Cava: The Spanish alternative to Champagne

cava

So often, when we think of the holidays, our thoughts immediately turn to Champagne. When I used to live in Spain, Spaniards also tended to follow the same train of thought, and in truth, it was just plain sad. It is the same situation in Quebec, Canada. Cava is to Spain what Champagne is to France, typically of more of less the same quality and always at a lower price. While the most expensive Champagnes will push $100  or more  a bottle at the SAQ, you’d be hard pressed to find a Cava over the $100 , and I swear to you, the quality is always good.

Cava, is a  sparkling wine produced with the same winemaking method as Champagne. The birthplace of Cava making is the area around Sant Sadurní d’Anoia in southern Barcelona province. Traditionally this area been making 85% of all Cava supplied worldwide. However, today’s authorized growing area includes 160 municipalities in seven Spanish regions.

Like Champagne, each house or producer makes a particular cuvée from vineyards anywhere within the demarcated zone. The Cuvée may be one of seven types of Cava, distinguished by the level of sweetness.

Cava’s name derives from the Spanish word for an underground cellar, which became the term for the production method now known simply as ‘método tradicional’ (traditional method), in Spanish, and is now protected, so that bottles do not necessarily have to quote the DO status. This method is basically a second fermentation in bottle.

The story of Cava goes back to 1872 when José Raventós Fatjó was able to obtain to obtain the second fermentation in bottle from the traditional white grapes of Penedès ( macabeo, xarel.lo and parellada).  Besides these grapes others are authorized such as malvasia and chardonnay. In red varieties, Grenache, monastrell, trepat and pinot noir. For this last one, it  was only authorized in the production of pink Cavas, but reforms in the appellation rules have allowed to be vinified in white.

Cava can be classified according to the level of sugar into the following categories:

Brut Nature: Up to 3 g/I and no sugar added

Extra Brut: Up to 6g/l

Brut: Up to 15g/l

Extra Dry: Between 12 and 20g/l

Dry: Between 17 and 35 g/l

Demi-Sec: Between 33 and 50 g/l

Sweet: More than 50g/l

paella

Matching Cava with food

Cava serves is a great versatile drink when it comes to match the four main flavour groups: salt, sweet, bitter and acidic. It’s also a great match for fatty foods, as the carbon dioxide bubbles help to refresh the palate. This come very handy as the menus in the holiday season tend to be laden with rich plates such as Turkey, Meat Pie, creamy seafood dishes, etc. Here are some food items in which you can match Cava.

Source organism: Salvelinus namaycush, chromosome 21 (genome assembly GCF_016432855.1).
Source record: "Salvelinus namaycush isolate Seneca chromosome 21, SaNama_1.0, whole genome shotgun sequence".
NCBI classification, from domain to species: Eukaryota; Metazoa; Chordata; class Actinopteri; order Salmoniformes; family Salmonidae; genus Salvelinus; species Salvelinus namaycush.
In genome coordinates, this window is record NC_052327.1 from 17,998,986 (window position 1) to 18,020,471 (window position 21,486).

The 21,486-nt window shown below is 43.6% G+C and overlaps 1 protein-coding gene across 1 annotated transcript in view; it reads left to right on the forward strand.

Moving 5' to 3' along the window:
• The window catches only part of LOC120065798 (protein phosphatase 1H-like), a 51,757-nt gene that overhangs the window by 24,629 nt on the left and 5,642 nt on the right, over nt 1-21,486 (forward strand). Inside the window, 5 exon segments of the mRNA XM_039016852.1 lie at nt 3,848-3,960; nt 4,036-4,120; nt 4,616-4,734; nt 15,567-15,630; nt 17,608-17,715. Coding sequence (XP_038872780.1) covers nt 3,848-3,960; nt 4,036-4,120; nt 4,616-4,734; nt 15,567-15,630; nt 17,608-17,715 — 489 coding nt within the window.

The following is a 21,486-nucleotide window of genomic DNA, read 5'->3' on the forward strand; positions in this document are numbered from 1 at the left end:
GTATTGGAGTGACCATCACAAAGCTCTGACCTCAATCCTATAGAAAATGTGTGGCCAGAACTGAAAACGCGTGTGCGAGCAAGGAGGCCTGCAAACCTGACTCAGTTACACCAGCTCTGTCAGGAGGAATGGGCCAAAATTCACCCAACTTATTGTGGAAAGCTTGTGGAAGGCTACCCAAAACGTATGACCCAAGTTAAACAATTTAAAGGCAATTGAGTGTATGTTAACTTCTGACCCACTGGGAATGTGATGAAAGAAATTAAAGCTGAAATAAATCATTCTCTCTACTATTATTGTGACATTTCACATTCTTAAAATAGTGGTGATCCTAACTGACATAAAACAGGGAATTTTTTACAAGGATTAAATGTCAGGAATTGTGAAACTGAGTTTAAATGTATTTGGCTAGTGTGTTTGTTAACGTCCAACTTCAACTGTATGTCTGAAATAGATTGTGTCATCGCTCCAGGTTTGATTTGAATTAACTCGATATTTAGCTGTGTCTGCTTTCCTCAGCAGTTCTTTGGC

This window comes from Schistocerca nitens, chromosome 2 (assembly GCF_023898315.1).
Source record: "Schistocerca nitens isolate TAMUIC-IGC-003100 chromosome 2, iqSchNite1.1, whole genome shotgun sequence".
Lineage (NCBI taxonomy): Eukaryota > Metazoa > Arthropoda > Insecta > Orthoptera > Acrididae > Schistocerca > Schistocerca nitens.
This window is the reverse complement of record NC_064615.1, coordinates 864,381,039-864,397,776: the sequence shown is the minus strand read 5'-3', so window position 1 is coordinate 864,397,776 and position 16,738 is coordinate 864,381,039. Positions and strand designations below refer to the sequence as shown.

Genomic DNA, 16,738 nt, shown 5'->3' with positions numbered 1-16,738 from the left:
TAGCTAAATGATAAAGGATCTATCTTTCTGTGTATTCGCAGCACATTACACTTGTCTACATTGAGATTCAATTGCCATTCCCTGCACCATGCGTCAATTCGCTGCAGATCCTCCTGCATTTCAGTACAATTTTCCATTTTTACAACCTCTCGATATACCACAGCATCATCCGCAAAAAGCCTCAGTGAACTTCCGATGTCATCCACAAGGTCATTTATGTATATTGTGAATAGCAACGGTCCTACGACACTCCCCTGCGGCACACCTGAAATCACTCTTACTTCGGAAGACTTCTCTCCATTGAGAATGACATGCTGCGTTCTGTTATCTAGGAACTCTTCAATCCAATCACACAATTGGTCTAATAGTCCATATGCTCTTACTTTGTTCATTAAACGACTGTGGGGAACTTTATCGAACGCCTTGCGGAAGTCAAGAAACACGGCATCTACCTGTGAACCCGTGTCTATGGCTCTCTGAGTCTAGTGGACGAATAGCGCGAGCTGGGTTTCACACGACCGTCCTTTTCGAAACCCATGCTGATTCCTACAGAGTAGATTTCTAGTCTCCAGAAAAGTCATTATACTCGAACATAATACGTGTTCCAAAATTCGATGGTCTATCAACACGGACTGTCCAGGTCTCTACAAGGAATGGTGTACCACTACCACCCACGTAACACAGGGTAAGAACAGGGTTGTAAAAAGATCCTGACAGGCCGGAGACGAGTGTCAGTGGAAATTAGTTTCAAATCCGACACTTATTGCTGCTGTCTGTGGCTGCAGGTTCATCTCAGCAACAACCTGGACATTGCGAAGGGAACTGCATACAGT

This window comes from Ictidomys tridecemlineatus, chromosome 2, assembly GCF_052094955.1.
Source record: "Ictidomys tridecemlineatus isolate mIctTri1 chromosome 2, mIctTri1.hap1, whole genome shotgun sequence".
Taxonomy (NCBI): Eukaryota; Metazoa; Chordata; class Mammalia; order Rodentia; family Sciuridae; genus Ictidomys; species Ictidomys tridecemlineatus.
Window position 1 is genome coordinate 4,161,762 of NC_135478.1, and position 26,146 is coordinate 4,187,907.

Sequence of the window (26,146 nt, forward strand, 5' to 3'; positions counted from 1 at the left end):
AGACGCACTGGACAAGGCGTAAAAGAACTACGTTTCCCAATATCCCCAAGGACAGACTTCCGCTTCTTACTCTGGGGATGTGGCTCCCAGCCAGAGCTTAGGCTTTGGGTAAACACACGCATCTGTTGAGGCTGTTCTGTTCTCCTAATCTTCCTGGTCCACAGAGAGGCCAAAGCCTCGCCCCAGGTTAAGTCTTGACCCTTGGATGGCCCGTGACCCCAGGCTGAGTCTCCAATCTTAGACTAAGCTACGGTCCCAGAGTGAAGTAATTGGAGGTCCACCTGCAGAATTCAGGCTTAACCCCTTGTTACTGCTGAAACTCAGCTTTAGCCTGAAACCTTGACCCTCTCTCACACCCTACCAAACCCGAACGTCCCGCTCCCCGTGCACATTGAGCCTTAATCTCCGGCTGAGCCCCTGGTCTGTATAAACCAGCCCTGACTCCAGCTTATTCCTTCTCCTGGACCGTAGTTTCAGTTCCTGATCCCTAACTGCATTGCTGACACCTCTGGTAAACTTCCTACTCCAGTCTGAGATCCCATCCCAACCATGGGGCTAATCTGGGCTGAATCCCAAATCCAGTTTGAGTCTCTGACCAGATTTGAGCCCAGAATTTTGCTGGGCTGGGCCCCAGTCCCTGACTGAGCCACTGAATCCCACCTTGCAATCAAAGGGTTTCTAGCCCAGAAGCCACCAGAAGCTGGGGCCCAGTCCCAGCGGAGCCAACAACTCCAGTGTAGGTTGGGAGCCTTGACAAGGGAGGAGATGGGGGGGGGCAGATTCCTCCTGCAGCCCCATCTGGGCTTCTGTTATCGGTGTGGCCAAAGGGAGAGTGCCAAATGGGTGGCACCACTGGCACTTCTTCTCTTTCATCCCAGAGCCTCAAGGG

Salads: salads with fruit (especially grapes, apples and pears) and the growing range of vinegars such as Cava vinegar make Cava an ideal choice. (Pairing suggestion: Cava Brut, Brut Reserva)

Pasta: the neutral flavour of pasta makes it easy to combine with almost any variety of Cava. (Pairing suggestion: Cava Brut Nature, Brut, Extra Brut Reserva)

Rice: One of the best and classic matches. This is a clear example of Cava as a “conductor” of flavours. Cava goes particularly well with paellas and risottos. (Pairing suggestion: Cava Brut, Extra Brut, Rosé)

Seafood: Cava helps to enhance the flavour intensity of seafood and shellfish as their natural saltiness is balanced out by the acidity of dry varieties. (Pairing suggestion: Cava Brut Nature Reserva, Brut Gran Reserva)

Fish: a particularly good combination with blue or fatty fish, as the effect of the carbon dioxide balances the greasy sensation in the mouth. ‘Meatier’ fish such as tuna also goes very well with Cava. (Pairing suggestion: Cava Brut Nature/Brut, Cava Reserva Brut Nature/Brut)

Meat: Cava goes fantastically with poultry and white meats. It’s also a tasty accompaniment to lamb, stews and carpaccio. (Pairing suggestion: Cava Brut Nature, Brut Gran Reserva, Rosé)

Desserts: light, sweet desserts and acidic red fruit flavours match nicely with Cavas that are drier. The flavours of long aged varieties are a perfect match with desserts in general, and sweet Cavas are a pleasant accompaniment to custard-based or creamy dishes. (Pairing suggestion: Cava Brut, Demi-sec, Sweet, Rosé).

The Cavas reviewed below were either purchased or given by their importers for review.

Freixenet Elyssia N/V. Represented by Élixirs vins et spiritueux

Light clear gold colour. On the nose, aromas of roasted nuts and white peach with layers of honey and creamy guava dessert. In the mouth, good size bubble, medium body with flavors of grapefruit, lime peel and fruit orchards. Nice length with a mineral aftertaste. 92/100.

Villa Conchi Brut Selección Cava N/V. Philippe Dandurand Wines.

Light hay colour.Yeasty with lemon and floral undertones. In the mouth, medium body with a ripe and generous fruit structure. Great balance between  the fruit and the toast components Tasty and fruity finale. 89\100

Villa Conchi Brut Rosado N/V.Philippe Dandurand Wines.

Beautiful cherry colour. Aromas of ripe red fruits and spices. In the mouth, medium body, refreshing with fine and persistent bubbles. Elegant with a nice acidity. Long aftertaste.90\100.

Codorniu, Selección Raventós Brut N/V. Les Sélections François Fréchette

On the nose, aromas of tropical fruits, with lots of flowers nuances. In the mouth, very fine bubble.  Well balanced and elegant with a buttery texture and flavors of apple with hints of nuts and honey. Delicate and complex. One of my all time favorite cavas. 92\100

Parés Baltà Cava Brut N/V. Trialto

Pale Yellow colour. Aromas of toast with pear and apple fruit. In the mouth, medium body, elegant with a delicate pleasant finish. 90\100

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